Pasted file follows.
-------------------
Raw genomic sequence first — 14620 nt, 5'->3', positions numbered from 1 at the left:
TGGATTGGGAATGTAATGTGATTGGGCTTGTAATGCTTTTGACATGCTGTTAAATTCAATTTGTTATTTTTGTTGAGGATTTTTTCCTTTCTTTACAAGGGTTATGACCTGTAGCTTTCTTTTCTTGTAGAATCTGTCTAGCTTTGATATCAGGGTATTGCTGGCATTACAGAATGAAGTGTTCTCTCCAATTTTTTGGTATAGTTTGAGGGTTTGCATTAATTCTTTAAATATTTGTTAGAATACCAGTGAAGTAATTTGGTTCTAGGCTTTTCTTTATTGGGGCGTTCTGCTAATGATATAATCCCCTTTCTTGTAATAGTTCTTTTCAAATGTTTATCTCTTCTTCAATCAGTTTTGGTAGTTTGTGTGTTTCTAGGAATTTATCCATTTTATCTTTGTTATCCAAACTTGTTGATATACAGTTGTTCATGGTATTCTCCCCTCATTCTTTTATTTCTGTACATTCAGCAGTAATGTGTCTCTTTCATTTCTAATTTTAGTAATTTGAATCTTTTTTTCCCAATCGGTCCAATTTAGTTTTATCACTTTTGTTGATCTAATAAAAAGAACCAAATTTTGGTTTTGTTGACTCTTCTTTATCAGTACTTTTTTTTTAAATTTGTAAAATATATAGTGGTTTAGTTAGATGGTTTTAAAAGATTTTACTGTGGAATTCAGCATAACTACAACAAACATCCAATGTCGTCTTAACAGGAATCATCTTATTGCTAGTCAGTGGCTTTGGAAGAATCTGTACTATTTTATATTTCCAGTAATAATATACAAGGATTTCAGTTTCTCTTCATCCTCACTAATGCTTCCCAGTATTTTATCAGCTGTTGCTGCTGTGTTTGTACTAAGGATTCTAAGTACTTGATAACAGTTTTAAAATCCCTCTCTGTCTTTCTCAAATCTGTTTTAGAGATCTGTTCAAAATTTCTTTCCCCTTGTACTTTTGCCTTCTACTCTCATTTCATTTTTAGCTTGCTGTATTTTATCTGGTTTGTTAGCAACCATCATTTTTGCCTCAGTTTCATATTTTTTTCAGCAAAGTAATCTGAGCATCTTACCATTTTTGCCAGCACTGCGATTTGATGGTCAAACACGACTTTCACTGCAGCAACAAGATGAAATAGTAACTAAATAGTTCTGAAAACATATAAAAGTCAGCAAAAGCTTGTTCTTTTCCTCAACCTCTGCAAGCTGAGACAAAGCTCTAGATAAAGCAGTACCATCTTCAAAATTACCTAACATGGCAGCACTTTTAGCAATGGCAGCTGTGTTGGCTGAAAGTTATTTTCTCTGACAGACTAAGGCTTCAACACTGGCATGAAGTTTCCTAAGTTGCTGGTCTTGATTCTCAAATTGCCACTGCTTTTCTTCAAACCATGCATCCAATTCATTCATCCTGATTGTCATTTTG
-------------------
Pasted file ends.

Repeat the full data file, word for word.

Raw genomic sequence first — 14620 nt, 5'->3', positions numbered from 1 at the left:
TGGATTGGGAATGTAATGTGATTGGGCTTGTAATGCTTTTGACATGCTGTTAAATTCAATTTGTTATTTTTGTTGAGGATTTTTTCCTTTCTTTACAAGGGTTATGACCTGTAGCTTTCTTTTCTTGTAGAATCTGTCTAGCTTTGATATCAGGGTATTGCTGGCATTACAGAATGAAGTGTTCTCTCCAATTTTTTGGTATAGTTTGAGGGTTTGCATTAATTCTTTAAATATTTGTTAGAATACCAGTGAAGTAATTTGGTTCTAGGCTTTTCTTTATTGGGGCGTTCTGCTAATGATATAATCCCCTTTCTTGTAATAGTTCTTTTCAAATGTTTATCTCTTCTTCAATCAGTTTTGGTAGTTTGTGTGTTTCTAGGAATTTATCCATTTTATCTTTGTTATCCAAACTTGTTGATATACAGTTGTTCATGGTATTCTCCCCTCATTCTTTTATTTCTGTACATTCAGCAGTAATGTGTCTCTTTCATTTCTAATTTTAGTAATTTGAATCTTTTTTTCCCAATCGGTCCAATTTAGTTTTATCACTTTTGTTGATCTAATAAAAAGAACCAAATTTTGGTTTTGTTGACTCTTCTTTATCAGTACTTTTTTTTTAAATTTGTAAAATATATAGTGGTTTAGTTAGATGGTTTTAAAAGATTTTACTGTGGAATTCAGCATAACTACAACAAACATCCAATGTCGTCTTAACAGGAATCATCTTATTGCTAGTCAGTGGCTTTGGAAGAATCTGTACTATTTTATATTTCCAGTAATAATATACAAGGATTTCAGTTTCTCTTCATCCTCACTAATGCTTCCCAGTATTTTATCAGCTGTTGCTGCTGTGTTTGTACTAAGGATTCTAAGTACTTGATAACAGTTTTAAAATCCCTCTCTGTCTTTCTCAAATCTGTTTTAGAGATCTGTTCAAAATTTCTTTCCCCTTGTACTTTTGCCTTCTACTCTCATTTCATTTTTAGCTTGCTGTATTTTATCTGGTTTGTTAGCAACCATCATTTTTGCCTCAGTTTCATATTTTTTTCAGCAAAGTAATCTGAGCATCTTACCATTTTTGCCAGCACTGCGATTTGATGGTCAAACACGACTTTCACTGCAGCAACAAGATGAAATAGTAACTAAATAGTTCTGAAAACATATAAAAGTCAGCAAAAGCTTGTTCTTTTCCTCAACCTCTGCAAGCTGAGACAAAGCTCTAGATAAAGCAGTACCATCTTCAAAATTACCTAACATGGCAGCACTTTTAGCAATGGCAGCTGTGTTGGCTGAAAGTTATTTTCTCTGACAGACTAAGGCTTCAACACTGGCATGAAGTTTCCTAAGTTGCTGGTCTTGATTCTCAAATTGCCACTGCTTTTCTTCAAACCATGCATCCAATTCATTCATCCTGATTGTCATTTTG